TABLE OF CONTENTSA. Introduction .1B. Component of Research Article. 4C. Abstract (Component of Abstract). 8D. Language Features: Kinds of Sentences . 171. Simple Sentences. 172. Compound Sentences . 183. Complex sentences . 23E. Language Features : Tenses. . 25F. Reading Report . 29

INTRODUCTIONSILABUS1. Identitas Mata KuliahMata Kuliah: Bahasa Inggris untuk Karya Tulis IlmiahSKS:2Semester: GenapDosen: Yanuarti Apsari, M.PdAseptiana Parmawati, M.PdCynantia Rachmidjati, M.MPdRissa San Rizqiya, M.PdTrisnendri Syahrizal, M.HumLilis Suryani, M.Pd2. TujuanTujuan dari mata kuliah ini adalah dapat membekali mahasiswa dengan keterampilan dan keahlian dalammenulis karya ilmiah dengan menggunakan bahasa inggris.Deskripsi Mata Kuliah :Matakuliah penulisan ini mengkaji penggunaan bahasa Inggris dalam karya ilmiah, teruatama artikel jurnal.Matakuliah ini mencakup pemahaman mengenai komponen-komponen artikel jurnal, jenis-jenis kalimatdalam bahasa inggris, serta language features dari setiap komponen artikel jurnal. Diakhir pembelajaranmahasiswa akan dibimbing langkah-langkah menerjemahkan artikel jurnal serta mempresentasikan artikelyang telah dibacanya.3. Pendekatan Pembelajaran/MetodePendekatan: Ceramah dan pemberian tugas/latihan soalMetode: Diskusi kelompok, praktek langsungMedia: Notebook & LCD Projector1

4. Pengalaman Belajar :Tatap muka: perkuliahan tatap muka, diskusi/tanya jawab, presentasi, ujian tengahsemester, ujian semester.Non tatap muka: tugas mandiri, tugas kelompok.5. EvaluasiPesentase evaluasi:1. Partisipasi Kuliah: 402. UTS: 15%3. UAS: 25%4. TUGAS: 30%6. Rincian MateriPertemuan 1: Introductory remarks: overview the course, objectives of the course, scoring systemPertemuan 2: Components of A Research ArticlePertemuan 3: Identifying the component of an English ArticlePertemuan 4: Language Features of a research articlePertemuan 5: Analyzing language features of the abstractPertemuan 6: Analyzing language features of introductionPertemuan 7: Analyzing language features of research methodPertemuan 8: UTSPertemuan 9: Analyzing language features of result and discussionPertemuan 10: Analyzing language features of conclusionPertemuan 11: Analyzing the referencesPertemuan 12: Translating a research articlePertemuan 13: Translating a research articlePertemuan 14: Reading ReportPertemuan 15: Reading ReportPertemuan 16: FINAL TEST7. Buku SumberSumber Pendukung: Modul Bahasa Inggris untuk Karya Ilmiah: ELTIN JOURNAL2

2. Jurnal Semantik3. Jurnal Collase4. Jurnal Tunas Siliwangi5. Jurnal Infinity6. Jurnal Quanta3

COMPONENTS OF A RESEARCH ARTICLEBeth A. Fischer and Michael J. ZigmondSurvival Skills and Ethics ProgramTitlePurpose: To attract readers interested in this field of study. The importance of the title cannot beoverstated as it is a major determinant of whether the paper will be read. It is the only aspect ofthe article that appears in tables of contents and in many of the databases used for literaturesearches.Content: The title should indicate the focus of the paper, and should contain enough relevant “keywords”(i.e., search terms) to enable readers to find this paper when searching a relevant database.Style: There are two types of titles:1. Descriptive titles, which states the focus of thestudy: The effect of heat on ice.2. Conclusion titles, which provide the authors’ main conclusion from theirstudy. Heat melts ice.For research articles, we prefer a descriptive title. It “lets the data speak for themselves” (animportant concept in research) and allows the author to provide the necessary restrictions on theconclusions, restrictions that usually cannot be accommodated in a title. (For example, that heatmelts ice only as long as sufficient time is provided to allow the ice molecules to reach the meltingpoint of water, which is 0 C for pure water at sea level.)There is another reason for preferring descriptive titles: Should evidence later come to light thatindicates the authors’ conclusion is incorrect, the authors’ curriculum vitae will not contain a4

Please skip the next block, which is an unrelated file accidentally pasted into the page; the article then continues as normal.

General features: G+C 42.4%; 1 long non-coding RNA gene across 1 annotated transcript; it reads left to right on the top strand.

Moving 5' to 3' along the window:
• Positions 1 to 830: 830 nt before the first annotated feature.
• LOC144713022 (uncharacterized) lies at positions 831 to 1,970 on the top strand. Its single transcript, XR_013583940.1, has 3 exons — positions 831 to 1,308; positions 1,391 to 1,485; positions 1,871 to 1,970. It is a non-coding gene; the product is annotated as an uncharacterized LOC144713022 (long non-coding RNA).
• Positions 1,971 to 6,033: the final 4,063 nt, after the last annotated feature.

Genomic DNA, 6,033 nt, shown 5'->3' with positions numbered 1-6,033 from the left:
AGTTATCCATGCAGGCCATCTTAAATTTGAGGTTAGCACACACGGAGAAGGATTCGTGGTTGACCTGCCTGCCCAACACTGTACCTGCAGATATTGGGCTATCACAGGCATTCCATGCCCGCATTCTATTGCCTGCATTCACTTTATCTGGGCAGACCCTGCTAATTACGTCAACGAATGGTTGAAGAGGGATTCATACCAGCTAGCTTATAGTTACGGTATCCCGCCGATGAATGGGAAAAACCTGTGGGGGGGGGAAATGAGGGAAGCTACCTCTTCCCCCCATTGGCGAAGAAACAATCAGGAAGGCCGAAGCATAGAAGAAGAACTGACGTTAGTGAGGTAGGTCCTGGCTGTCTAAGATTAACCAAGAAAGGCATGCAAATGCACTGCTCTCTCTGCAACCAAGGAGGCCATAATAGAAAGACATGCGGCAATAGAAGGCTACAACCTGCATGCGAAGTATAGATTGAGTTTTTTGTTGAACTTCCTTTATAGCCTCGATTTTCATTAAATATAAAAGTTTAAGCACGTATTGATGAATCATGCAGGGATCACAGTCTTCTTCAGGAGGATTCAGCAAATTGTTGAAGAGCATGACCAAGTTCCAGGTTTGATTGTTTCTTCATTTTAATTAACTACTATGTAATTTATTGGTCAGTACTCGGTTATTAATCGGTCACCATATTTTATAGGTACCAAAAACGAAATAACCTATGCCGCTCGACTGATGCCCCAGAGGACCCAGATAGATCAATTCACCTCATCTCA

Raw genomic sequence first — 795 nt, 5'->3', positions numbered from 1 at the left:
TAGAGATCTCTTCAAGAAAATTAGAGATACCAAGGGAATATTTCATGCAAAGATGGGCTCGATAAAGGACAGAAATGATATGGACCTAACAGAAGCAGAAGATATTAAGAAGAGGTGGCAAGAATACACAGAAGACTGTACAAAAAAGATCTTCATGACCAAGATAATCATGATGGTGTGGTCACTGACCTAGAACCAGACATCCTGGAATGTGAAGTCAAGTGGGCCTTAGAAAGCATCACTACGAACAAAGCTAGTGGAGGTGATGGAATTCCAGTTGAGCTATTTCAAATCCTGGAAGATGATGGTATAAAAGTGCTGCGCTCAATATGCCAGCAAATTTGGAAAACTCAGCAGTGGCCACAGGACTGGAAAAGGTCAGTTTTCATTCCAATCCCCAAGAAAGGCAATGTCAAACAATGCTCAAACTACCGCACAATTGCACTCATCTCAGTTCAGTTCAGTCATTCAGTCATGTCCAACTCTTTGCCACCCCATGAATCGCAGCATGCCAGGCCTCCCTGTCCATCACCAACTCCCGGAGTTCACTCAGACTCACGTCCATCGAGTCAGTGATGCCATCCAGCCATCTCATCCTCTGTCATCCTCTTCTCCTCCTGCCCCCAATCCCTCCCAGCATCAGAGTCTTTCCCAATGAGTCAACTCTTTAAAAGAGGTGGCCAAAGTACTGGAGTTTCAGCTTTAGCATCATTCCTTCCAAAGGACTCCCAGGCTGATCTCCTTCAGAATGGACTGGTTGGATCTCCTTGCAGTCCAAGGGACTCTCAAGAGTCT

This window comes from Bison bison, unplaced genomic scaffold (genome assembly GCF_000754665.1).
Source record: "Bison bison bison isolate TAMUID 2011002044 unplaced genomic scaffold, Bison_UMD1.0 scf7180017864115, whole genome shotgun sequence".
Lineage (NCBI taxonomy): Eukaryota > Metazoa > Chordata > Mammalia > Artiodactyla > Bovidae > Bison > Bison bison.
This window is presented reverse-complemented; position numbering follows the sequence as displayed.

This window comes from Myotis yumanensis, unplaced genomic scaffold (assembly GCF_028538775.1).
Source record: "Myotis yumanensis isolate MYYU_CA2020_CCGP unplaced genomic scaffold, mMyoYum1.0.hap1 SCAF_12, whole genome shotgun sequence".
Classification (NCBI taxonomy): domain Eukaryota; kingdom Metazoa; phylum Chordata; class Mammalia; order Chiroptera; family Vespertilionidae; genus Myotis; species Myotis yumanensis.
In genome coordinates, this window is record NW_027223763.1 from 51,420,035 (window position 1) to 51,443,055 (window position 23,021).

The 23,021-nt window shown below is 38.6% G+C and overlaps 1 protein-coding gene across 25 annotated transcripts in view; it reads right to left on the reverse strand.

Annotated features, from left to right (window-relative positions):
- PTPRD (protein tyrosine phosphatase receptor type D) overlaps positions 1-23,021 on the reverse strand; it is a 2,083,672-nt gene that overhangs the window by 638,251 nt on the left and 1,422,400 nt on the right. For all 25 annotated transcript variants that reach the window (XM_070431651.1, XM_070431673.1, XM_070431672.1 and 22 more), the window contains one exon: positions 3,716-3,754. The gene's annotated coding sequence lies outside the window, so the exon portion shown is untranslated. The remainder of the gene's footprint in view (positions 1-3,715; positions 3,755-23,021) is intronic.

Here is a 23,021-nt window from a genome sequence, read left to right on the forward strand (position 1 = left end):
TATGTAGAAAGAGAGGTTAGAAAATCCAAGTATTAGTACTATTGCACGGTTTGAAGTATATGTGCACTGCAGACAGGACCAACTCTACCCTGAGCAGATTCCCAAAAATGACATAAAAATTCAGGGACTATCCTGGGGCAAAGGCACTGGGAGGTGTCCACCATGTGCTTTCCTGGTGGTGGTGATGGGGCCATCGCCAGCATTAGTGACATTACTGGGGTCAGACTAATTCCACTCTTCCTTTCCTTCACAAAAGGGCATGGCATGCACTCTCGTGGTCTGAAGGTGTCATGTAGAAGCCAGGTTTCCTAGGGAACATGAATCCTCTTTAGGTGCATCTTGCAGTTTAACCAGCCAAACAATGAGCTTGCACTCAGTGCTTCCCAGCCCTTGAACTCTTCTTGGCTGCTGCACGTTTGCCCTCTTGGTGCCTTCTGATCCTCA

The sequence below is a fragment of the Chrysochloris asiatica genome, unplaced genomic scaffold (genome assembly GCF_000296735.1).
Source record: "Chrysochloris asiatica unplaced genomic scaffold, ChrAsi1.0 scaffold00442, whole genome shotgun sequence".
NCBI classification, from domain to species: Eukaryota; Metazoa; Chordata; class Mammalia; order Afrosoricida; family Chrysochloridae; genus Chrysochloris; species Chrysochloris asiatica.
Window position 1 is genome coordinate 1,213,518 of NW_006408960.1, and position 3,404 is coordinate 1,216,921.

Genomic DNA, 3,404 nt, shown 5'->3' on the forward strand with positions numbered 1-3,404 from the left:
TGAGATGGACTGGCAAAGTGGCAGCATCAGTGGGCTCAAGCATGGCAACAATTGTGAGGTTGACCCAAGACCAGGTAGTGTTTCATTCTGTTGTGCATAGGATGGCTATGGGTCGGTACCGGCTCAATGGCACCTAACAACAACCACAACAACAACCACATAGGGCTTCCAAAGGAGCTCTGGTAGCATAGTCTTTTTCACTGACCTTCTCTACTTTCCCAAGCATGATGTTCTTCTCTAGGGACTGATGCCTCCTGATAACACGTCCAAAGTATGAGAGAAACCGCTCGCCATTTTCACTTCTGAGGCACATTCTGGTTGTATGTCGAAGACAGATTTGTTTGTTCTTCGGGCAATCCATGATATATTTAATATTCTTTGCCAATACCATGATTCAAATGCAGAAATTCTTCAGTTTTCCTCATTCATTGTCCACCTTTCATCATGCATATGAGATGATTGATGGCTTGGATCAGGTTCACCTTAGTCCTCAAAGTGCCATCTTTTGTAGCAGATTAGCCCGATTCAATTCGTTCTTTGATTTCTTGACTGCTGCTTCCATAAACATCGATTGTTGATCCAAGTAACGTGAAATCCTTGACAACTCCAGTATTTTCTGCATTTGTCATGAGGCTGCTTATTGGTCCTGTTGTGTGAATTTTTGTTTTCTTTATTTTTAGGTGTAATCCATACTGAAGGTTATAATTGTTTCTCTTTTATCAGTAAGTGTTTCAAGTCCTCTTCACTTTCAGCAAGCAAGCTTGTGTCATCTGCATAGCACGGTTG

permanent reminder of this mistake! In some cases, a journal’s Instructions to Authors will specifywhich style of title to use. Often authors are asked to provide a second, briefer title. Referred to asthe running title, this title will appear as a header on every other page of the printed article. Likethe full title, the running title should be chosen with care.Length: A title should be short yet provide enough keywords so that individuals will be able to find itwhen searching relevant databases. A general recommendation is 5-10 words.5

AuthorsPurpose: To specify the individuals responsible for the research presented in the paper.Content: The definition of who should be an author (and in what order the list should beprovided, see below) varies with the field, the culture, and even the research group.Because of this potential for ambiguity, the rules to be used for determining authorship,including the order of authors, should be clearly agreed upon at the outset of a researchproject.Our belief is that authorship denotes an “intellectual contribution” to the work, and thatan author should be able to explain and defend the work. This definition of authorshipis probably the most common one among researchers and journal editors. Note thatwithin this framework, “honorary authorship” ¾ listing someone as an author who hasnot made an intellectual contribution (e.g., the head of the department or that individualwho provided the funds) ¾ would be considered unethical.In many areas of science, students typically publish papers in which their advisor is anauthor. However, in some other fields, e.g., education and many areas of thehumanities, students frequently are the sole author on their papers.Independent of the method used to determine authorship, it is essential that all authorshave given their consent to be designated as such and have approved the final versionof the manuscript. One author is chosen as the “corresponding author.” The editor ofthe journal will direct all correspondence to this individual who then has responsibilityfor keeping the other authors up-to-date with regard to the status of the manuscript.Style: Like authorship, the order in which the authors are listed varies with field and culture.Often the order of the authors denotes their contribution to the work. For example, insome fields the first author has made the largest contribution, the remaining authors arelisted in descending order of effort. On the other hand, in many fields the senior author(the one responsible for overseeing the project) is listed last, and the person that did6